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August 5, 2001 - Those who do not remember history...
Some observations on the Code Red crisis

I am a history buff, as well as a computer geek. Winston Churchill once said "Those who do not remember history, are destined to repeat it", and it amazes me that we're seeing this played out in the computer industry in the form of the Code Red virus.

Robert Morris unleashed a computer worm on the internet back in 1988. The worm crashed the majority of the internet via a buffer overflow vulnerability in the fingerd daemon that was normally installed on the Sun Unix systems that powered most of the internet at that time. To this day, everyone is told to "disable the fingerd daemon-it has known vulnerabilities." This warning is due to the internet worm released in 1988. Even though the warning is really no longer applicable, very few public servers run the finger daemon anymore.

Today we have the Code Red worm. It attacks Internet Information Server via a buffer overflow in the .ida extension processor installed by default in IIS. The Code Red worm is much more elegant than the old Intenet Worm, but it's the same beast in new clothes. This is not the first time a buffer overflow has been discovered in the extension processors for IIS, and I'm sure it won't be the last. Yet, nobody seems to have learned their lesson from 1988.

Several things bother me about this whole ordeal. First, why doesn't Microsoft implement a class to handle string processing, so they can avoid all these exploits they've been getting hammered for? Why aren't their supposedly improved quality assurance procedures catching these problems? Finally, why aren't the people who are willing to run internet-accessible systems properly securing and maintaining their systems?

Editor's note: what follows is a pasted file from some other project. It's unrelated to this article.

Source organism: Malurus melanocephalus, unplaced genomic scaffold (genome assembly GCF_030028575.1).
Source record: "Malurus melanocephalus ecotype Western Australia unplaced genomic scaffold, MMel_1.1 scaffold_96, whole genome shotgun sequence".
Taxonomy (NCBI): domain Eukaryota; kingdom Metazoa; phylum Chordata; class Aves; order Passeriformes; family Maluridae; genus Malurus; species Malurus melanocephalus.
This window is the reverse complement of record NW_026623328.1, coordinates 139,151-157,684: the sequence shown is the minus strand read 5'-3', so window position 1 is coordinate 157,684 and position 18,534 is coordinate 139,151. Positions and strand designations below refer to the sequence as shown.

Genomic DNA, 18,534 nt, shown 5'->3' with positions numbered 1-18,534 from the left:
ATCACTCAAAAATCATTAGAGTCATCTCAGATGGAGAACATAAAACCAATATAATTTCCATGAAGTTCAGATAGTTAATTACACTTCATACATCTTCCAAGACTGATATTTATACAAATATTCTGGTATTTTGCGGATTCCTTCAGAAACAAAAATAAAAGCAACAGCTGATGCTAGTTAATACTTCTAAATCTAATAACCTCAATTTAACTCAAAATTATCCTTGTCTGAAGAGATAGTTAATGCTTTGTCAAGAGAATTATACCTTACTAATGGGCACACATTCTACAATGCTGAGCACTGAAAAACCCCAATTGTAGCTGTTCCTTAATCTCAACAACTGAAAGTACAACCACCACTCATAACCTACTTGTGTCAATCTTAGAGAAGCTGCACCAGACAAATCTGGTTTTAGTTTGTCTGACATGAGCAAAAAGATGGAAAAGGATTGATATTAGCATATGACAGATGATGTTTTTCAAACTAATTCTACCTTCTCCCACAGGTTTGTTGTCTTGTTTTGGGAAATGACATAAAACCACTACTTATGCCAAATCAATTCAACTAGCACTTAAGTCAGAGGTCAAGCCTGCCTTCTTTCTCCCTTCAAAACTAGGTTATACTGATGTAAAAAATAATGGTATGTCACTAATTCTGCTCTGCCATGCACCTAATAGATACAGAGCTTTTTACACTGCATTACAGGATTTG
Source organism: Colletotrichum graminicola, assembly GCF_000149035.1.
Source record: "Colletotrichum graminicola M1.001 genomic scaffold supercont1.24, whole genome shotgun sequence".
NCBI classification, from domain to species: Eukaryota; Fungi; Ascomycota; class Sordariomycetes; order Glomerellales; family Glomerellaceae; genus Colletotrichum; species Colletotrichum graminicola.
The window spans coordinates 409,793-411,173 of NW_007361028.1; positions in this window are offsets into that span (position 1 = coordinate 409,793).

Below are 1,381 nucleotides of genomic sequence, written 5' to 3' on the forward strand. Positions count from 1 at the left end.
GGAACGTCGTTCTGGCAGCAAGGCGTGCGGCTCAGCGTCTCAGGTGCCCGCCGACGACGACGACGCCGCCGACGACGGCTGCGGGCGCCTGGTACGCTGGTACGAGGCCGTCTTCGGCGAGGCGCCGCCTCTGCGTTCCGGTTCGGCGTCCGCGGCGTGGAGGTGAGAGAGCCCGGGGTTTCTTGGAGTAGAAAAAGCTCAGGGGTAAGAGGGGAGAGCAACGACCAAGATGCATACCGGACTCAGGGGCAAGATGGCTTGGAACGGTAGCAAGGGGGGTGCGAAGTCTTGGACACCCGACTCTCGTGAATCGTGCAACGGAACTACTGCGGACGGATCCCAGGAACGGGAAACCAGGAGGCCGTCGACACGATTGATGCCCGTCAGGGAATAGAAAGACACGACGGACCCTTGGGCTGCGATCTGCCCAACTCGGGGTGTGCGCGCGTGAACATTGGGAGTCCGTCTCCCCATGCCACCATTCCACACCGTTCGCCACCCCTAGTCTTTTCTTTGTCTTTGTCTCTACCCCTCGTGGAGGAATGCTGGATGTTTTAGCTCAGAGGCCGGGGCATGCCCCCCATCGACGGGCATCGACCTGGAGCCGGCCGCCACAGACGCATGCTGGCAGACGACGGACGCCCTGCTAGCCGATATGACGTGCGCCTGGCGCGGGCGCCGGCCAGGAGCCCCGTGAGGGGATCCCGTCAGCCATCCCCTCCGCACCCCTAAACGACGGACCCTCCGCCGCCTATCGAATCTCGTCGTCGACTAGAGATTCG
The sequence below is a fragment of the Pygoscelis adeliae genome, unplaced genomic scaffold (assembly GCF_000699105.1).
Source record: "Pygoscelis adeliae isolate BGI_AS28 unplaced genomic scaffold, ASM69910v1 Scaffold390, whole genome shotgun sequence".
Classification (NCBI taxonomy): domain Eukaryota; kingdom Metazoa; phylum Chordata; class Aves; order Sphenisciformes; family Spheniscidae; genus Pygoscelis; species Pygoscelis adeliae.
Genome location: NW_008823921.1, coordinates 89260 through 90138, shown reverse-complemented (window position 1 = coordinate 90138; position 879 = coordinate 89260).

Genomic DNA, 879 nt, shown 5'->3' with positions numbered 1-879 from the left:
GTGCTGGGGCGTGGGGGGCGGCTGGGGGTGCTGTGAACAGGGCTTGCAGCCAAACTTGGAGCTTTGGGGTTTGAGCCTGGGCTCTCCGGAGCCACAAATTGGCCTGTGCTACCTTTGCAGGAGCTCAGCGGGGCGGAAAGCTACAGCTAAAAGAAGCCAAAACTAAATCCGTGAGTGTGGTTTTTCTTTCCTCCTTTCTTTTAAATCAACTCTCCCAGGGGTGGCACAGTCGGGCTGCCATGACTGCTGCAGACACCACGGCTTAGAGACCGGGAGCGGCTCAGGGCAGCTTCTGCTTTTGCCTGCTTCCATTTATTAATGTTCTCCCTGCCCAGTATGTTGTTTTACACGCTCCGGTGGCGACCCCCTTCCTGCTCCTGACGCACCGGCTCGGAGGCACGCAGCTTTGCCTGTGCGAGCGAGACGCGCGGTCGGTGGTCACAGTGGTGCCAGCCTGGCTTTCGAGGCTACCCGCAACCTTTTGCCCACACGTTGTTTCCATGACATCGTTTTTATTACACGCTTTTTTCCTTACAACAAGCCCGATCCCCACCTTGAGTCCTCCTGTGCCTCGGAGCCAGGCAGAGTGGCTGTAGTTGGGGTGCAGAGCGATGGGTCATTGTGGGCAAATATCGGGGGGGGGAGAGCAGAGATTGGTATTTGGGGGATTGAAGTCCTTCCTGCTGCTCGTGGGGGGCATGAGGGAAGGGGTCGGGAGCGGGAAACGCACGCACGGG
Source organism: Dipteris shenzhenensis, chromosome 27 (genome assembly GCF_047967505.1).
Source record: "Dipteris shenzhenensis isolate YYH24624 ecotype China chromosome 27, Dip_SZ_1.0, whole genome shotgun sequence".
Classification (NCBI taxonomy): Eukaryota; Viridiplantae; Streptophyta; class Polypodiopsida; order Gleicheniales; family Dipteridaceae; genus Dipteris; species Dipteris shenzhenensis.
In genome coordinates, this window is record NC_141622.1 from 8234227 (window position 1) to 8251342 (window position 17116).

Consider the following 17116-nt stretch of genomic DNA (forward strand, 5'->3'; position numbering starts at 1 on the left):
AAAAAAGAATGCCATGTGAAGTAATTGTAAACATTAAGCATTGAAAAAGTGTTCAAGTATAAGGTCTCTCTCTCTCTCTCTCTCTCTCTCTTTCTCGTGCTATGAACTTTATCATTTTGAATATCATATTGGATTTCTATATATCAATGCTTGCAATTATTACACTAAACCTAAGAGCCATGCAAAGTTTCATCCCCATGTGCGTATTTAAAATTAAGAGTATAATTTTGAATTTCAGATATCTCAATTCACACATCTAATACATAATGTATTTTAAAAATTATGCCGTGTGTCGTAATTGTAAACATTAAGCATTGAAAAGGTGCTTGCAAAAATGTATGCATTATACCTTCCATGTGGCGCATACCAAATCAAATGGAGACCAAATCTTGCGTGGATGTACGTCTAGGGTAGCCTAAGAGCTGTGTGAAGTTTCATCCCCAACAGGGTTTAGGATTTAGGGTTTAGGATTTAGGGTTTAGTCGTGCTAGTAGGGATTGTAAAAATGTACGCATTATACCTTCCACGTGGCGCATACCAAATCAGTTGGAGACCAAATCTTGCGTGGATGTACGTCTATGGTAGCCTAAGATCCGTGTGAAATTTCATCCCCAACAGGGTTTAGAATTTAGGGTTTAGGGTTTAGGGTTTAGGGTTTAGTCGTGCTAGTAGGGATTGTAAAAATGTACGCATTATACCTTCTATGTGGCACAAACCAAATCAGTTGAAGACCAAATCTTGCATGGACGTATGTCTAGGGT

Microsoft doesn't want to invest money and time into things that don't add to the bottom line. IIS is really a free package-it comes with NT. Since Microsoft isn't getting any money out of IIS directly, they're not wasting money to properly code-check the software. I hope I'm wrong-I can't prove any of this. But it seems like most of the bugs that are reported by Microsoft are being caught after the fact by ouside users, and not by Microsoft themselves.

Admins are a trickier issue. Many of them are conscientious, but can't afford to firewall their systems properly. Personally, I don't classify Firewall 1 or any of the personal firewalls as proper protection either. Most of the firewall software out there is no more than packet checking or socket shielding at best. Most of the exploits nowadays are at the application level in the IP stack, guaranteeing that they slip past anything that's willing to allow a connection to a target system. The other side of the coin is ignorance. There are plenty of people out there running IIS on their personal PCs because "it's cool". Those people are NOT real admins, and don't know the risks of what they are doing.

We're going to see more Code Red. Somebody is going to take the next step and make this thing truly lethal. We're going to see some real damage done, and soon. The new Code Red II that's hammering the internet as I write this is just another step in that direction. Until all of the systems running unpatched IIS software are fixed, this thing is a threat to the internet as a whole. It may not be able to attack the systems at the foundation (most of those are UNIX or Linux systems and are invulnerable to this worm) but it is going to drown the internet in sheer volumes of traffic. We're going to be facing this thing for a long time to come. I hope the lessons sink in this time.